image

(via shithowdy)

— 17 hours ago with 40558 notes
#me 

bblackwidow:

bblackwidow:

how did steve and nat walk around that mall with just a hoodie and not get recognized i mean if i was in that mall i would have been like “do you smell that? i smell freedom. i smell steve rogers”

[eagle screeches in the background]

(Source: bblackwidow, via anonymouslyninja)

— 17 hours ago with 23843 notes

beboqueen:

“Hello,” she said in a voice so husky it could pull a dogsled.

(Source: gynocologist, via anonymouslyninja)

— 17 hours ago with 149959 notes

asylum-art:

Incredible Photography by Sathis Ragavendran

on Flickr

from Maha Shivaratri festival, Angalamman Temple, Kaveripattinam. gaken during “The Mayana Soora Thiruvizha” festival takes place every March in the small village of Kaveripattinam the day after Mahashivarathiri (The great night of Shiva). The festival is devoted to Angalamman, a fierce guardian deity worshipped widely in Southern India.

(via tinyshell)

— 1 day ago with 866 notes
#inspiration  #people 

art-of-swords:

Short Sword

  • Dated: circa 1530 — 1540
  • Culture: South German or Swiss
  • Medium: steel, leather
  • Measurements: overall length,78.6 cm; grup length, 8.2 cm; blade length, 65.3 cm, quillons width, 18.6 cm; weight, 1.5 kg

The form of the guards of this sword is typically South German of the second quarter of the 16th century, but the pommel is as distinctively Venetian while its blade bears the mark of Basle. It seems that such marks stamped upon blades do not refer to its place of origin of the blade, but of the hilt in which it is mounted. Therefore it seems to be reasonable to assume that this sword is, basically, Swiss, though it has the appearance of a hybrid.

A particularly fine sword with a similar guard is in Rome, in the Odescalchi Collection, Mu. no. 185. This is illustrated in Nolfo di Carpegna’s catalogue of its collection, and in Boccia and Coelho’s ‘Nemi Bianche Italiane’, no. 381. A sword with an almost identical pommel and similar guards was sold by the Galerie Helbing in Madrid in 1908, from which sale some of the Medieval swords in the Fitzwilliam Collection came.

The pommel has the form of a crown of three fleusons, the middle on a long truncated cone accommodating the top of the long, which is switched over without a button. The sword features a half-basket guard of four elements of flat triangular section. The knuckle-guard is turned over at the top, the loop-guard covering the back of the hand, springing from the top of the knuckle-guard and meeting the midpoint of a forward ring-guard. Between these two guards is an S-shaped counter-guard.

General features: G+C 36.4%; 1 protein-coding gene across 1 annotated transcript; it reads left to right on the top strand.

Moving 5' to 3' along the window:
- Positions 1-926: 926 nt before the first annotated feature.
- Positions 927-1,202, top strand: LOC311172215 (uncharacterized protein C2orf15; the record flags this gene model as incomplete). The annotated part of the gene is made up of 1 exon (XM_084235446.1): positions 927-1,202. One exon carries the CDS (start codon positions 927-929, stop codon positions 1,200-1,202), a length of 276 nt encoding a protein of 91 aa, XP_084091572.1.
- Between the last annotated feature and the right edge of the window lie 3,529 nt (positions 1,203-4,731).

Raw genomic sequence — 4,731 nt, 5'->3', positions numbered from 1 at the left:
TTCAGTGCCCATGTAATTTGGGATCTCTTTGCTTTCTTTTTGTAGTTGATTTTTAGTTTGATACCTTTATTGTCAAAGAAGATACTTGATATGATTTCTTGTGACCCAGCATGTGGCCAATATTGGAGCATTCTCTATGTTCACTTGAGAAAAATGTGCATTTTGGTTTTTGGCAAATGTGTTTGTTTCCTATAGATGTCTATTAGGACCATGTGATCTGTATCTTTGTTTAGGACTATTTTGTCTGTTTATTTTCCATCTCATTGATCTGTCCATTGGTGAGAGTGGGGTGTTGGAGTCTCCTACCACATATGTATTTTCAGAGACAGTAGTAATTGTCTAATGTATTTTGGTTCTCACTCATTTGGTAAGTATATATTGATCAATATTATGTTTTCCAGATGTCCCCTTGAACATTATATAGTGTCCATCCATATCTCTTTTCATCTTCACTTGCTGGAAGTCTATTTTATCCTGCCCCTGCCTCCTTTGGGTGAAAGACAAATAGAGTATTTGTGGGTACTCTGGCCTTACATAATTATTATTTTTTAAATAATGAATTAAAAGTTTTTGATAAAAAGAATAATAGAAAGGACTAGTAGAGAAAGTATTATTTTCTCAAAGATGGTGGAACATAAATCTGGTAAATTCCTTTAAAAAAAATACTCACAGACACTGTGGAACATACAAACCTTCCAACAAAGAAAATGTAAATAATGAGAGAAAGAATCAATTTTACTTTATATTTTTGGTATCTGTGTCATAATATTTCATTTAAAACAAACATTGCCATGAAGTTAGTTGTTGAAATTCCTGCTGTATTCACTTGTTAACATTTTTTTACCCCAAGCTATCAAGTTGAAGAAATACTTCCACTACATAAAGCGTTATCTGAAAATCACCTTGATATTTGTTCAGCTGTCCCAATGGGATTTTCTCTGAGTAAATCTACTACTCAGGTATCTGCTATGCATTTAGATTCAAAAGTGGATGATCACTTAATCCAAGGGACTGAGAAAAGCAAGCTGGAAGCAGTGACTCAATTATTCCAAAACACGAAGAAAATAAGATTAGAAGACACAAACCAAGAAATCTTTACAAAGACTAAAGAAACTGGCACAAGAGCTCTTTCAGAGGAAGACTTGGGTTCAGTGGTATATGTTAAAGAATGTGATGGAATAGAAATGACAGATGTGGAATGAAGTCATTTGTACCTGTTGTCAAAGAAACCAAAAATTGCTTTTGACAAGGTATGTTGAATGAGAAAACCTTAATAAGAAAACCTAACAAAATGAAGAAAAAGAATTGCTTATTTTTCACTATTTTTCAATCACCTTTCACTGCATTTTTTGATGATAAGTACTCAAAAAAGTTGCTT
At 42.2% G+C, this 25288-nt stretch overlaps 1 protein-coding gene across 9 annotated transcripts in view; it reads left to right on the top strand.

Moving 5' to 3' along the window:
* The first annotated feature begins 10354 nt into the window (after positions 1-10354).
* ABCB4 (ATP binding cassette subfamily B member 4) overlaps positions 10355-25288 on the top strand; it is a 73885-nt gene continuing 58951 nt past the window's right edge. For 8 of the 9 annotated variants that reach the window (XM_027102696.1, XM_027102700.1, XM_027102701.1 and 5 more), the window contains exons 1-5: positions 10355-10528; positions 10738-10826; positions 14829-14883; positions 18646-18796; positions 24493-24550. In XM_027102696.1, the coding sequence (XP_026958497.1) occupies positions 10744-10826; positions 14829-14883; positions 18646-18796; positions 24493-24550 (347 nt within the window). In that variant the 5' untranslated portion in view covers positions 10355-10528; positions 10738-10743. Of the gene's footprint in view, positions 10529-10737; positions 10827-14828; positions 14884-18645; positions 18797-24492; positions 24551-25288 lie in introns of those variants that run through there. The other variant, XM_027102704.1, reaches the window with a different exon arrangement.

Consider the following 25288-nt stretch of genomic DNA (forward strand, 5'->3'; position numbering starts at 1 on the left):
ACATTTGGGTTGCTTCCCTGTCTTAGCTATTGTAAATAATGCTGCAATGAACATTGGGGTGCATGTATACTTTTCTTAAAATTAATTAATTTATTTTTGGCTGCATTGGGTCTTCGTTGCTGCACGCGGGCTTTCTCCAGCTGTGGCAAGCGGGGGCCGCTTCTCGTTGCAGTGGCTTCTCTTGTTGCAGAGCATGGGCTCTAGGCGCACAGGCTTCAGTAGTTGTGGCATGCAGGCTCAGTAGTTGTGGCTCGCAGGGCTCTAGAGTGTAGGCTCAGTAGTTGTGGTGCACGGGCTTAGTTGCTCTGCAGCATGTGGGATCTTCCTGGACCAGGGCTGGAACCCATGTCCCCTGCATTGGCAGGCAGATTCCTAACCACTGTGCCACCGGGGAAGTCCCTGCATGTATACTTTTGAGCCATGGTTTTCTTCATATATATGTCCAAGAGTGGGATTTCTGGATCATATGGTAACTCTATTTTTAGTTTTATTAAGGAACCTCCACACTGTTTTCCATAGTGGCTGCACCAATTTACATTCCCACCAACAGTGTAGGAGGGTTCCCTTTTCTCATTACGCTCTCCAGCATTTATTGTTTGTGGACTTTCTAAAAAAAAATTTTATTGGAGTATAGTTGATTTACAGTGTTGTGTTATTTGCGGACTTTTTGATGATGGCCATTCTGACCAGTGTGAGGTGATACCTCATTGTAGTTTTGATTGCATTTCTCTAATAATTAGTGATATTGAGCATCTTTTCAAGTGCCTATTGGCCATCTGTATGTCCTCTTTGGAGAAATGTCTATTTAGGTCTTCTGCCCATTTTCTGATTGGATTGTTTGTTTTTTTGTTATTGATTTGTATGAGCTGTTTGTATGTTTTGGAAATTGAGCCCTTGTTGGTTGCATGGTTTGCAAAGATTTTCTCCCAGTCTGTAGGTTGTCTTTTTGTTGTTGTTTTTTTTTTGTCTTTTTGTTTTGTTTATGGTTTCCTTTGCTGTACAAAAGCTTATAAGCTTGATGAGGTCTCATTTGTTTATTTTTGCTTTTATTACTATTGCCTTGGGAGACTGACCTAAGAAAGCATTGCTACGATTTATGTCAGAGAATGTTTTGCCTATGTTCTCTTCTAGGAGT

The sword has a straight quillons of the same flat triangular section as the guards. The quillons widens toward the tips, which are cut off straight and finished with small spherical knobs. The back-guard is made of one bar, springing from the root of the outside quillon and joining the end of a single short outside branch.

The grip is of oval section, widening toward the pommel, covered in red-brown leather. The broad back-edged blade, with a shallow fuller just inside the back edge which ends in a short cusp at the point. The back is very slightly curved. The blade bears its stamped mark of the City of Basle.

Source: Copyright © 2014 The Fitzwilliam Museum, University of Cambridge

— 1 day ago with 762 notes
#inspiration  #swords 

deprincessed:

Each designer has a signature piece which represents their whole aesthetic, and in my mind this corset from Alexander McQueen Fall/Winter 1996 is quintessentially everything that Lee stood for. The lilac silk faille corset was covered in a web of black lace and embroidered with beads, inspired by the Victorian age (it was symbolic for mourning) as many of McQueen’s earlier pieces were. Its sharp high neck obstructed the view of the model and had a look as if it belonged to the villain of some twisted fairytale, making the piece raw and unapologetic, but also added a kind of melancholy. This piece is alluring but not particulary conventionally beautiful, which is one of the things that I admire about McQueen’s work; he has this innate ability to find beauty even in the darkest of places, to give ugliness a new kind of attraction. This artistic eye lead McQueen to create an unmatched legacy of haunting collections that will go down in history. image via.

(via quillery)

— 1 day ago with 2864 notes
#fashion